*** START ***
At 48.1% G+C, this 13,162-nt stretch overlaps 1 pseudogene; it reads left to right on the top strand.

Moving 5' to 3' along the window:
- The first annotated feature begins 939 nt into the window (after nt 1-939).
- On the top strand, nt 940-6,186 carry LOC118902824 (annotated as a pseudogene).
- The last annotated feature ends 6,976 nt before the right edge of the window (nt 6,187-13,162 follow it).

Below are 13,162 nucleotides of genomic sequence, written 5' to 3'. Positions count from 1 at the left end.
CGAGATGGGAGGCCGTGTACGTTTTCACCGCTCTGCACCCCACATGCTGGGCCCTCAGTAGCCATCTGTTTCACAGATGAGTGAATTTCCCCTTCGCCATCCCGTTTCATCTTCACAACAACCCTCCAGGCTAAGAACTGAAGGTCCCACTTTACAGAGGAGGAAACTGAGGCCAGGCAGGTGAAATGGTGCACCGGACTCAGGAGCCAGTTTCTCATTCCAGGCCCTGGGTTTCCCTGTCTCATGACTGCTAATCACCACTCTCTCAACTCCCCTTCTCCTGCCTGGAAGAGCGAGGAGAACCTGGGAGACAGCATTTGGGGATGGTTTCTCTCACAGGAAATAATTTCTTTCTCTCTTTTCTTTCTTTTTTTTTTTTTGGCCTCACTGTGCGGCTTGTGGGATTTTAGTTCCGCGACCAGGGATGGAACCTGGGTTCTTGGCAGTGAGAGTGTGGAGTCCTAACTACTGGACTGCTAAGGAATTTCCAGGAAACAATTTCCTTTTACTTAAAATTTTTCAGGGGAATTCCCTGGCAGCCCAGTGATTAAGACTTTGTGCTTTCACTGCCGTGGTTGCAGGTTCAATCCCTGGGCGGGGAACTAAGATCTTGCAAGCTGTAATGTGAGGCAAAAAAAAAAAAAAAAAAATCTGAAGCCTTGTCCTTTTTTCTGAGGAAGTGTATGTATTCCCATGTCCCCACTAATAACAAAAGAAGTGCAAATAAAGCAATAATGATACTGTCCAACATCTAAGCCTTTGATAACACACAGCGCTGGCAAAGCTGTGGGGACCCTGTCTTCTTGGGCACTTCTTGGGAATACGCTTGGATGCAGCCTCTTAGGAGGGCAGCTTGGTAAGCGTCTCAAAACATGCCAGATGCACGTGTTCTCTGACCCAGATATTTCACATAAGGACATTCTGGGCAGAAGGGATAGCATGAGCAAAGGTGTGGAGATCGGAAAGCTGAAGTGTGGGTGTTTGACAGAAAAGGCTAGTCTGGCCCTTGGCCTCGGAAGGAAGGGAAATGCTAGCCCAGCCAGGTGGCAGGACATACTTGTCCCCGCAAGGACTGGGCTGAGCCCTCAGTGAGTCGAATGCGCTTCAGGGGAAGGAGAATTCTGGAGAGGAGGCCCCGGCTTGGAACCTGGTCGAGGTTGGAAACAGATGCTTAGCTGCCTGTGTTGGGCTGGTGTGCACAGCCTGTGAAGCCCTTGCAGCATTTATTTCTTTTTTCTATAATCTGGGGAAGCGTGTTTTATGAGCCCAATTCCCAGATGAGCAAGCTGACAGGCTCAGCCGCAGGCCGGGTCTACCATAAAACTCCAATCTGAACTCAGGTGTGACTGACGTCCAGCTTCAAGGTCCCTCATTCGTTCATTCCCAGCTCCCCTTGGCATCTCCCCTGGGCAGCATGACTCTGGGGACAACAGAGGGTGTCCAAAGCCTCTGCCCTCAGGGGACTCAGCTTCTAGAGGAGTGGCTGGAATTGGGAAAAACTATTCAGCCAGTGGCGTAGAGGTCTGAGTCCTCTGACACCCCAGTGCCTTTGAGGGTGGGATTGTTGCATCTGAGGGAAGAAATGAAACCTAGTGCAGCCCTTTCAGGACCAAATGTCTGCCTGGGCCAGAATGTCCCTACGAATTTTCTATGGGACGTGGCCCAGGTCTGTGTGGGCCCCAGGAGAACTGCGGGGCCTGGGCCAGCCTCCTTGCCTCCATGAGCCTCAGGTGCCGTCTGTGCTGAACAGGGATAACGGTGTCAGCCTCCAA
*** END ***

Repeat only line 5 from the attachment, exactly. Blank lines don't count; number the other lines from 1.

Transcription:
- The last annotated feature ends 6,976 nt before the right edge of the window (nt 6,187-13,162 follow it).